It starts out how most blogs begin. I felt drained at my job. I dreaded going to work. I wondered if it was a phase, or time for a new job. But then, like the sun breaking through the clouds, I was enlightened. I stepped out of my patients room as I usually do. But this time, I felt refreshed. I felt content in my career choice. All I did was teach a young man about his new type 1 diabetes. I talked to him and his parents for an hour, answering their questions with precision. I was confident. I felt knowledgeable. In the end, my patient did too. I discovered my Flow before I had known what flow was. I was engaged again and reminded of my love for nursing.

That is why I am here. Patient teaching is my flow. I am flow searching through writing. Even just writing this article has my dopamine receptors tingling. My flow searching journey continues as I develop my blog further, connect with the community and teach others.

Why is Hospice Taboo?

When patients or family hear the word ‘hospice’, it triggers a cascade of defense mechanisms. What they know is that Hospice provides symptom management for the last 6 months of life. What they may not know is that Hospice is a wholistic service with your loved one at the center. As a health care provider, I realize there is a taboo surrounding the word hospice. I want to clarify what hospice is, and why it should be presented to everyone with a terminal diagnosis as an option.
Hospice, by definition according to merriam-webster is “a program designed to provide palliative care and emotional support to the terminally ill in a home or homelike setting so that quality of life is maintained and family members may be active participants in care; also : a facility that provides such a program”
Yet, without knowing the definition of Palliative Care, this may be confusing. Palliation is the relief of symptoms. With terminal illnesses, people often have many uncomfortable symptoms. These symptoms are what lead people to seek medical treatment. They can be pain, nausea, vomiting, constipation, or even a lack of appetite. In hospice, the primary goal is to make the person comfortable, always. This is done by alleviating of the symptoms through medicines (even unconventional medicines) and alternate therapies. Hospice also addresses the emotional aspect of it. Whether that be through a chaplain, a counselor or an empathetic nurse. Many times, the hospice provider will follow up with your family for years to come.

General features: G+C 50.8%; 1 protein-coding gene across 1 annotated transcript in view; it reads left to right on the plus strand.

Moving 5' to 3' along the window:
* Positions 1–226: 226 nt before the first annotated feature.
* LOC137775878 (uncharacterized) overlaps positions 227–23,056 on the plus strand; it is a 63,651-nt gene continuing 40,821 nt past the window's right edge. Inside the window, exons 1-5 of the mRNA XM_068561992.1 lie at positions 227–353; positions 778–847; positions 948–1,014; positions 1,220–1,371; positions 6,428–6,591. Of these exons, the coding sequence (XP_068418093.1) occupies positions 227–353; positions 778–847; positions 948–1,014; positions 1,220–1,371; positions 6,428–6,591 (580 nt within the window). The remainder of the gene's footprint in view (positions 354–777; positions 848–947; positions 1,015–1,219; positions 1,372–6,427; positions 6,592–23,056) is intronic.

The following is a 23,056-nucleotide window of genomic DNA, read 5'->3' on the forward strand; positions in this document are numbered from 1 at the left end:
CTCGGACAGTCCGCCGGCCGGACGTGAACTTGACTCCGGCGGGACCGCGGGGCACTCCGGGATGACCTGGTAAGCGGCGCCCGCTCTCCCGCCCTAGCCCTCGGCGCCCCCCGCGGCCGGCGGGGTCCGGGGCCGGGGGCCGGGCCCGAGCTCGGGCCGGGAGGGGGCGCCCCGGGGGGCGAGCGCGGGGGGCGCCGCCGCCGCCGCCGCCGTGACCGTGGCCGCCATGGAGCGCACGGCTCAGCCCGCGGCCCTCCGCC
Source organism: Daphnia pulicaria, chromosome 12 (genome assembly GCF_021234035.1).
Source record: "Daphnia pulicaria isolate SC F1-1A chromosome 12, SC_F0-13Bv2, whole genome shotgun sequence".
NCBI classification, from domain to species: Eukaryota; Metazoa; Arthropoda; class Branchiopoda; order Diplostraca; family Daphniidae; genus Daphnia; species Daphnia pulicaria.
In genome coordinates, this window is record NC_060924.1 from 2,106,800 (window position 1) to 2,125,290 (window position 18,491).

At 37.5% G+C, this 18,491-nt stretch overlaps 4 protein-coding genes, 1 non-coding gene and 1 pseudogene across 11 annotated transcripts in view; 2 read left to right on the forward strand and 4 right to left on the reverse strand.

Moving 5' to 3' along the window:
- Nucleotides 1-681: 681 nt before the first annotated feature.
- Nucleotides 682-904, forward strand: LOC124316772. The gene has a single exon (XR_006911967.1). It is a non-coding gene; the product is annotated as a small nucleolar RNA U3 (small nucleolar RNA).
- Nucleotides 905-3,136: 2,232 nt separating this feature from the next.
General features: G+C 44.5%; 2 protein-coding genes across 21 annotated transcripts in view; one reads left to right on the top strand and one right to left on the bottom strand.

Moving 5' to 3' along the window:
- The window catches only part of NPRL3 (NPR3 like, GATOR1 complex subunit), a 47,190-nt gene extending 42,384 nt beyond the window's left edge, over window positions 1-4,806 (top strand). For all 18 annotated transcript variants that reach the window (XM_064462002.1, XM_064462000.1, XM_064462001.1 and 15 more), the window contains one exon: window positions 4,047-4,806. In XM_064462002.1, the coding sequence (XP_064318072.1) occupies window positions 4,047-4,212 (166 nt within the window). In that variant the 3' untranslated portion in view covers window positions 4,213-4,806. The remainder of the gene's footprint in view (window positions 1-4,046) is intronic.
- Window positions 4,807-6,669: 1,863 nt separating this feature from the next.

What is most important is that the person receiving hospice care is in control of their care. Meaning, if the person wants to eat salty french fries even though they have high blood pressure, that is ok! If they are weak but want to get up, let them! If they want to live on a diet of sweets, even though they have diabetes, that is ok too! Or, if they want to continue living on a diabetic diet, that is fine too. The emphasis is on quality of their days left. Quantity, is something that is never guaranteed. No healthcare provider can predict how many days a person has left. But a person, with the support of a hospice team, can determine the quality of life on a day to day basis.

Hospice is not taboo, it is a gift.

It hurts finding out that you or your loved one have limited time left on this earth. It is a bitter pill to swallow. The next step is to find out how you can maximize the time that is left. Time is unpredictable, but you can make the most of it with Hospice. Hospice is not taboo, it is a gift. Everyone with a terminal illness should consider it as a treatment option. It is not giving up, it is maximizing the time left.


Is My Fitness Routine Enough?

The fitness googling binge: searching fitness routines for hours endlessly until we find ourselves deep in the internet without ever finding the answers we need. We started off with “How to be healthy” and ended up on a blog that sucks you into buying their PDF fitness routine with false claims.

This is a battle that I, my friends, family and patients cycle through often. We feel like our fitness routine is not enough. We are not losing enough. We are not moving enough. We start one plan, stick with it for a few days, fall off and feel guilty. Back to googling.

Perhaps we do not stick to a fitness plan because it is actually too much. It makes our bodies tired. It’s difficult to incorperate into our daily lives. We blame ourselves, but I think it is important to look at what is enough?

Currently, many organizations like the American Cancer Society and the American Heart Association are in agreement. Enough exercise can be 150 minutes of ‘moderate exercise’ per week, or 75 minutes of ‘vigorous exercise’ per week. Let’s break this down.

  • 150 Minutes of Moderate Intensity Exercise

150 minutes over a course of seven days could be roughly 20 minutes per day. Or, 30 minutes Monday through Friday. Or, three 50 minute moderate exercises in a week.

Do these numbers seem more manageable? Let’s explore what ‘moderate intensity’ means.

According to the World Health Organization (WHO), examples include: